Sample Bad Faith Letter to Insurance Company

Through this article, I’ll guide you step by step on how to write a compelling bad faith letter, share personal tips, and provide a customizable template to get you started.

Key Takeaways:

  • Understanding Bad Faith: Know what constitutes bad faith practices by insurance companies.
  • Documentation is Key: Gather all necessary documents and evidence before drafting your letter.
  • Be Specific: Clearly outline the instances of bad faith in your letter.
  • Professional Tone: Maintain a respectful yet firm tone throughout the letter.
  • Follow-Up: Understand the importance of following up after sending your letter.
  • Legal Advice: When to seek legal counsel regarding bad faith claims.

Step-by-Step Guide to Writing a Bad Faith Letter

Step 1: Understand What Constitutes Bad Faith





Before drafting your letter, it’s crucial to understand what bad faith entails. An insurance company acts in bad faith when it fails to fulfill its obligations under the policy without a reasonable basis. 

Examples include unjustified denial of coverage, failure to investigate a claim promptly, or offering significantly less money than a claim is worth.

Step 2: Gather All Pertinent Documentation

Compile all relevant documents, including your insurance policy, correspondence with the insurance company, denial letters, and any other evidence supporting your claim. 


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This documentation will be the backbone of your letter, providing concrete evidence to support your allegations.

Step 3: Draft Your Letter

Start with your personal information and the date at the top, followed by the insurance company’s details. In the body of the letter, clearly outline the instances of bad faith. 

Be specific about dates, conversations, and decisions made by the insurance company that you believe were in bad faith.

Bad Faith Letter to Insurance Company Example:

[Your Name]
[Your Address]
[City, State, Zip Code]
[Date]

[Insurance Company Name]
[Claims Department]
[Company Address]
[City, State, Zip Code]

Subject: Bad Faith Claim Regarding [Your Claim Number or Policy Number]

Dear [Insurance Company’s Name or Representative’s Name],

I am writing this letter to formally address and challenge the handling of my claim [insert claim number], which I believe has been managed in bad faith for the following reasons:
1. [Specific reason 1]
2. [Specific reason 2]
3. [Etc.]

Attached, you will find all relevant documentation supporting my claim and highlighting the discrepancies in your company’s handling of my case.

I trust that upon reviewing this letter and the attached documents, you will reassess my claim and provide a fair and justified resolution.

Sincerely,
[Your Name]

Step 4: Maintain a Professional Tone

While it’s natural to feel frustrated or angry, maintaining a professional and respectful tone in your letter is essential. This approach not only reflects well on you but also strengthens the seriousness of your claim.

Step 5: Send the Letter and Follow Up

After sending the letter, note the date of dispatch and follow up if you don’t receive a timely response. This persistence shows the insurance company that you are serious about your claim.

Personal Tips from Experience

  1. Keep Records: Document every interaction with the insurance company, including phone calls, emails, and letters.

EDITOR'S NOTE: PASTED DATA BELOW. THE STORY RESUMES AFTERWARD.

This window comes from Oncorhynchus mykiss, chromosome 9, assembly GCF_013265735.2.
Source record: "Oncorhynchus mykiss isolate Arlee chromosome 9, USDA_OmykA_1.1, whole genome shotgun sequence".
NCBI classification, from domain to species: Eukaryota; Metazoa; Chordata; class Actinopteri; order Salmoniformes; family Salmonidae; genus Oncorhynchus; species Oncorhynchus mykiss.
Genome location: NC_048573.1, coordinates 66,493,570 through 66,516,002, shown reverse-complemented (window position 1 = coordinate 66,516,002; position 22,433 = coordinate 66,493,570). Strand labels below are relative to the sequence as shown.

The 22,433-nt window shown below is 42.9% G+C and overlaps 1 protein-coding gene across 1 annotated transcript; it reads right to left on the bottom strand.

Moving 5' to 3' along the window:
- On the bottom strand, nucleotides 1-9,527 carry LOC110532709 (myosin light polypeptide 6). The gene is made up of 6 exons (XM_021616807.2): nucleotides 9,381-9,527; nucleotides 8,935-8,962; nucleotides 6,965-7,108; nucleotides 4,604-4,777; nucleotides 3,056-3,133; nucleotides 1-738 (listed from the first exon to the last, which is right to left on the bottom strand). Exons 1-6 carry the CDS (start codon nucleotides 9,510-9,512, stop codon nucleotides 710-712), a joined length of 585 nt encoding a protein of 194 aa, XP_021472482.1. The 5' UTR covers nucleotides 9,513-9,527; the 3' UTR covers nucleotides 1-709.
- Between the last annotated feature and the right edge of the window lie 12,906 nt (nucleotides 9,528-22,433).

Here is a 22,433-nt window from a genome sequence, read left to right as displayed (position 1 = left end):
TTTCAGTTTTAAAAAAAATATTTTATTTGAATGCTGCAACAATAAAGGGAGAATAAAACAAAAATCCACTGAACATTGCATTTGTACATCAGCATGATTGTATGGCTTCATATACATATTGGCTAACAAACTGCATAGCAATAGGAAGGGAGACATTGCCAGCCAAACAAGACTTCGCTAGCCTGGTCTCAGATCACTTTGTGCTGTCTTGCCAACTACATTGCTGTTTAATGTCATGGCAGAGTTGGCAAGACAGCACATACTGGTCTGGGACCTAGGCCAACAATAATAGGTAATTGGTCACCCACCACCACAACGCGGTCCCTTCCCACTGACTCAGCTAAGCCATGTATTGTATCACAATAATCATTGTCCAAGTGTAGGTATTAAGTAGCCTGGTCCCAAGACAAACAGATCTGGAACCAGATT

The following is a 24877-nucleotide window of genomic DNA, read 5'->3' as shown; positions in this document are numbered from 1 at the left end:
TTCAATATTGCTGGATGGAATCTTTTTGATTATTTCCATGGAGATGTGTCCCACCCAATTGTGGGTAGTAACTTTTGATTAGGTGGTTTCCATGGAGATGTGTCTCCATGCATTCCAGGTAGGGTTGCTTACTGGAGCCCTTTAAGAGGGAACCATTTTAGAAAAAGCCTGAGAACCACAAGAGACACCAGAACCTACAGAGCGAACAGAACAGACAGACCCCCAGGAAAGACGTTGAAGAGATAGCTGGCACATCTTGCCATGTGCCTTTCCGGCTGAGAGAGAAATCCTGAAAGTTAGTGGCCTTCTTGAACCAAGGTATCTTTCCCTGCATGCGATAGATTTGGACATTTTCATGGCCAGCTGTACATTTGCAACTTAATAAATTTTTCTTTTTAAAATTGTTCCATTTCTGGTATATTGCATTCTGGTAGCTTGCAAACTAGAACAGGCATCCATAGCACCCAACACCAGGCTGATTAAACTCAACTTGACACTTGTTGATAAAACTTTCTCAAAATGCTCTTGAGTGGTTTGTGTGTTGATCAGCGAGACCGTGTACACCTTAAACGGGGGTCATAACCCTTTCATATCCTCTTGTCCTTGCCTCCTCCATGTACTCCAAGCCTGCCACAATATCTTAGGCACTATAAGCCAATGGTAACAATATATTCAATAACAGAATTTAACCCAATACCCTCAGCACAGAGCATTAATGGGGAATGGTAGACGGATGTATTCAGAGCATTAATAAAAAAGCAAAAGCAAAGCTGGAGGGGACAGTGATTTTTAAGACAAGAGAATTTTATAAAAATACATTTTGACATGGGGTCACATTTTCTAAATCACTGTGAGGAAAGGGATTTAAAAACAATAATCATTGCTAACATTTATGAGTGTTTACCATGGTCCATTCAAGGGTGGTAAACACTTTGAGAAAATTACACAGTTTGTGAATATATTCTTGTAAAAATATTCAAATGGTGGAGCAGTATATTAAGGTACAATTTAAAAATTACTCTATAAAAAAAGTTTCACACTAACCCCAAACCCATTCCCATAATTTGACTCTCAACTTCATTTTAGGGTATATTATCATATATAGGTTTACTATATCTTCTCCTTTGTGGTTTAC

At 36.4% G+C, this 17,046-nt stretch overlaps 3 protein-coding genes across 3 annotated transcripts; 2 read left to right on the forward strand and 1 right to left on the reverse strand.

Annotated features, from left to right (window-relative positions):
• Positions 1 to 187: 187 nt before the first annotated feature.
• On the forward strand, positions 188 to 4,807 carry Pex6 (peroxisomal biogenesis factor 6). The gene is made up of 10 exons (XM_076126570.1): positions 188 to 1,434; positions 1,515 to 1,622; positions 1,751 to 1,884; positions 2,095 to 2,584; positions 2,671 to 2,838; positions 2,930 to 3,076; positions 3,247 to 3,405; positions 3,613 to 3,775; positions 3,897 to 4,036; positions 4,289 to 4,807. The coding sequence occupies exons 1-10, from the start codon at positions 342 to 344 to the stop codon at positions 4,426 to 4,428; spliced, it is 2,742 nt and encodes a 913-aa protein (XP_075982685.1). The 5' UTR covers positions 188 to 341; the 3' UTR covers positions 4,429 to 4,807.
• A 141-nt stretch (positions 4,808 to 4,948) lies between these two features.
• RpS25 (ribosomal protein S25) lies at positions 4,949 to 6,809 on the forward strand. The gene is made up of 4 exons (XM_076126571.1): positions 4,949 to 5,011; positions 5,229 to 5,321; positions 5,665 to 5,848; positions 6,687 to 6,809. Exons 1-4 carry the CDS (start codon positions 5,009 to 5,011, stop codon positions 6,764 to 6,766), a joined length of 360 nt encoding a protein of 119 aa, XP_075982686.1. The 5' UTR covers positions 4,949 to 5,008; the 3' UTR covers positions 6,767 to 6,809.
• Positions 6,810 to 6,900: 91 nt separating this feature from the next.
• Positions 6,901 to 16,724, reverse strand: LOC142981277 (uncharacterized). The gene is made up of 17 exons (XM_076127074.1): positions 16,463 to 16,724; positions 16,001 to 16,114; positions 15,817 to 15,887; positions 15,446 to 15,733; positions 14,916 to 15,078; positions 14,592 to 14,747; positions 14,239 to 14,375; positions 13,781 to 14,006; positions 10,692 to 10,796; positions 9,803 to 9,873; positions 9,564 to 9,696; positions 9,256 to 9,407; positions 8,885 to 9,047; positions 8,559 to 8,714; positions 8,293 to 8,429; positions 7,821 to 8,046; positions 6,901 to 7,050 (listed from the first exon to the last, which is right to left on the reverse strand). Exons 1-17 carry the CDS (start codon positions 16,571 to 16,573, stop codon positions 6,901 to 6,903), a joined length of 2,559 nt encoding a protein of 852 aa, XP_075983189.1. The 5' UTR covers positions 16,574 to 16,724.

2. Stay Informed: Understand your policy inside out – knowing your rights is pivotal.
  3. Seek Legal Advice: If the situation escalates, consulting with a lawyer experienced in insurance law can be invaluable.

Frequently Asked Questions (FAQs)

Q: What should I include in a “Bad Faith Letter” to my insurance company?

Answer: In my experience, it’s crucial to detail the claim, the insurance company’s response, and why it’s considered bad faith. I included specific dates, policy details, and my communications to make my case stronger.

Q: How did you feel when you realized you needed to write a “Bad Faith Letter” to your insurance company?

Answer: I felt frustrated and disappointed. It seemed like a daunting task to confront my insurance company, but I knew it was necessary to stand up for my rights and ensure fair treatment.

Q: Can you share how you determined your insurance company was acting in bad faith?

Answer: After my claim was repeatedly delayed without valid reasons and my inquiries were ignored, I did some research and consulted with a legal expert. This process helped me understand that my insurer’s actions (or lack thereof) could constitute bad faith.

Q: What outcome did you hope to achieve by sending a “Bad Faith Letter” to your insurance company?

Answer: I aimed to prompt a thorough review of my claim, secure the benefits I was entitled to, and demonstrate that I was serious about pursuing my rights. It was about getting what I was owed and holding the insurer accountable.

Q: How did you decide to structure your “Bad Faith Letter,” and what advice would you give to others?

Answer: I structured my letter with a clear introduction, a chronological account of events, and a decisive conclusion. My advice? Be factual, include evidence, and maintain a firm yet respectful tone to clearly present your case.

Q: After sending the “Bad Faith Letter,” how did the insurance company respond, and what were your feelings about it?

Answer: The company took my letter seriously and initiated a reevaluation of my claim, which was a relief. It felt like a victory, not just for the potential financial compensation, but for standing up for my rights.

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